Not only can states not solve this problem, state interference can only make it worse. The usual demand and effort to confront racial fears and maladies through force and coercion have exacerbated the problem beyond what it ever should have been. This injury began from the beginning and continued throughout: the state was there to sanction and regulate the importation of blacks, their enslavement, keeping them enslaved, perpetuating the myths of the danger and hypersexuality of blacks, fear of rebellion of blacks, fear of blacks voting in numbers, fear of black political power, fear of their retribution, etc.—all compounded due to the last decisions made. Such consistent injustices caused so much resentment that leftists were birthed, grew up, and gained power because of them. In turn, hard-core nationalist and racist right groups emerged again. No less a conservative authority than Thomas Sowell has noted these realities and their relationships:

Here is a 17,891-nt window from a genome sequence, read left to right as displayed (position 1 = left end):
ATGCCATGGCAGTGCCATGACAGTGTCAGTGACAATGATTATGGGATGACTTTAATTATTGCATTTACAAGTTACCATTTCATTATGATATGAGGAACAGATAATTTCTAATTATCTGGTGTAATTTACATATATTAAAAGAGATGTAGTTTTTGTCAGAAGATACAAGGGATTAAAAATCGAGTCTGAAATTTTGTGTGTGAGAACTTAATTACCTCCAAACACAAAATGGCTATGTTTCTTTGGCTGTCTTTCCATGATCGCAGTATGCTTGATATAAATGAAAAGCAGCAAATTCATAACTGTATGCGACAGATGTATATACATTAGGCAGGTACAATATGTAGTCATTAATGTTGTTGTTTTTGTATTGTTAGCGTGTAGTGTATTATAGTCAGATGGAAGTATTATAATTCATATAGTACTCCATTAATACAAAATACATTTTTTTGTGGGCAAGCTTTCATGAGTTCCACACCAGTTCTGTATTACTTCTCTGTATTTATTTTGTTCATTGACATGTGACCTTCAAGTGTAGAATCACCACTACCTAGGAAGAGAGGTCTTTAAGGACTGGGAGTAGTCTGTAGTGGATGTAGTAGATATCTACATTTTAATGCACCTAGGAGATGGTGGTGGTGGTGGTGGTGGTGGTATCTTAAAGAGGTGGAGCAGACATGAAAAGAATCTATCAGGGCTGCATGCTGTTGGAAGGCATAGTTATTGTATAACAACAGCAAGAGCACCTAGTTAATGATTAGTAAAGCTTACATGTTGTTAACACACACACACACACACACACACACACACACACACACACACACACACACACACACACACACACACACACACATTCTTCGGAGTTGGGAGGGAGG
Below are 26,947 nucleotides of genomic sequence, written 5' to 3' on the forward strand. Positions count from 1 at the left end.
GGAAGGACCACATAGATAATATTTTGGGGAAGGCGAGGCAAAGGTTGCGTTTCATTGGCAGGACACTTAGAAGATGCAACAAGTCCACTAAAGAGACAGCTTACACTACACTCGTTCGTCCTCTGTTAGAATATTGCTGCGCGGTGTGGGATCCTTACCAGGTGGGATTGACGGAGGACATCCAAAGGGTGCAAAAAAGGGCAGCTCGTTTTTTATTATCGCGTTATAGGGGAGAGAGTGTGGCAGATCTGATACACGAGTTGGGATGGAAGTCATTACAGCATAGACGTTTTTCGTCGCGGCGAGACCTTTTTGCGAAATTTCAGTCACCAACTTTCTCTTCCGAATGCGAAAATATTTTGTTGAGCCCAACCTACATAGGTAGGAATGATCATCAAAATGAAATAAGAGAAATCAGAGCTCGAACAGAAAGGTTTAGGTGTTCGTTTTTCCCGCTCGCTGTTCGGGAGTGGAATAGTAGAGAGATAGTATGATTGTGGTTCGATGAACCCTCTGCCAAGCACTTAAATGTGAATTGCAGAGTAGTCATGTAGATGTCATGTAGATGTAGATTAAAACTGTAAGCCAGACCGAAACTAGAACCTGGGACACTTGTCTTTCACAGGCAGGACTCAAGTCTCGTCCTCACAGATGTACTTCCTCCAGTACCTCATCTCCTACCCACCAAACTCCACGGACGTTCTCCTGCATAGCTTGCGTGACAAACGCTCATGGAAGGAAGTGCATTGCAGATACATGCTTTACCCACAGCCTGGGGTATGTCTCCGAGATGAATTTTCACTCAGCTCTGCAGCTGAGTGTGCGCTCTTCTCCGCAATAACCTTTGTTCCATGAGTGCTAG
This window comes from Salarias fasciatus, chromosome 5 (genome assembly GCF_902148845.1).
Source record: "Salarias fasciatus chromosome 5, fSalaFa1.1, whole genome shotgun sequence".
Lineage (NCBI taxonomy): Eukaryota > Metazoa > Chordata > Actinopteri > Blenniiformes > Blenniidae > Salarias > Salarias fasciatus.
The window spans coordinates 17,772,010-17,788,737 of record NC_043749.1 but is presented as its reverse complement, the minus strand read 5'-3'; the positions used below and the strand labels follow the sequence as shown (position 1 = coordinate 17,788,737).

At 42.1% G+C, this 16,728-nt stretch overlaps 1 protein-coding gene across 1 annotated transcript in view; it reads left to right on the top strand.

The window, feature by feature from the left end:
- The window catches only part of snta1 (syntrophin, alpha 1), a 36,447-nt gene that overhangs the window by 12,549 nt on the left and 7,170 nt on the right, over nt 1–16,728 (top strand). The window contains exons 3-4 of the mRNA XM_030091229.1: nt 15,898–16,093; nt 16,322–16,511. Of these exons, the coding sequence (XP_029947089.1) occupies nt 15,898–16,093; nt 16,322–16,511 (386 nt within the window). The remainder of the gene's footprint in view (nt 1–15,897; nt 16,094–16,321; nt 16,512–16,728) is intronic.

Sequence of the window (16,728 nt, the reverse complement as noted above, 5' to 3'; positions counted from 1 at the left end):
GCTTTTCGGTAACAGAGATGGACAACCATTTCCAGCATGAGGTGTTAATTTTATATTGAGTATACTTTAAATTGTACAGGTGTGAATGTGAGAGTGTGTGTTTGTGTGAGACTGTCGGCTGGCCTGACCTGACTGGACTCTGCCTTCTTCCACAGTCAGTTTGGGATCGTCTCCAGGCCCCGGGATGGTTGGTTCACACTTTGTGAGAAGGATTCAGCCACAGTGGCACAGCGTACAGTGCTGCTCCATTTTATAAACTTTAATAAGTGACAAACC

The civil rights vision and civil rights leadership continue pushing an approach which has proved counterproductive for the mass of disadvantaged blacks, beneficial primarily to those already advantaged, and which accumulates resentments against all blacks. These resentments are increasingly expressed in hates groups like the Ku Klux Klan and the Nazis, which are gaining members not only among ignorant southern rednecks but also in more middle class and educated classes across the nation—in short, in places where they never had a foothold before. Earmarked benefits for blacks provide some of these hate groups’ strongest appeals to whites, however little these earmarked policies actually help blacks, either absolutely or compared to more general social benefits that would not have the same potential for racial polarization.2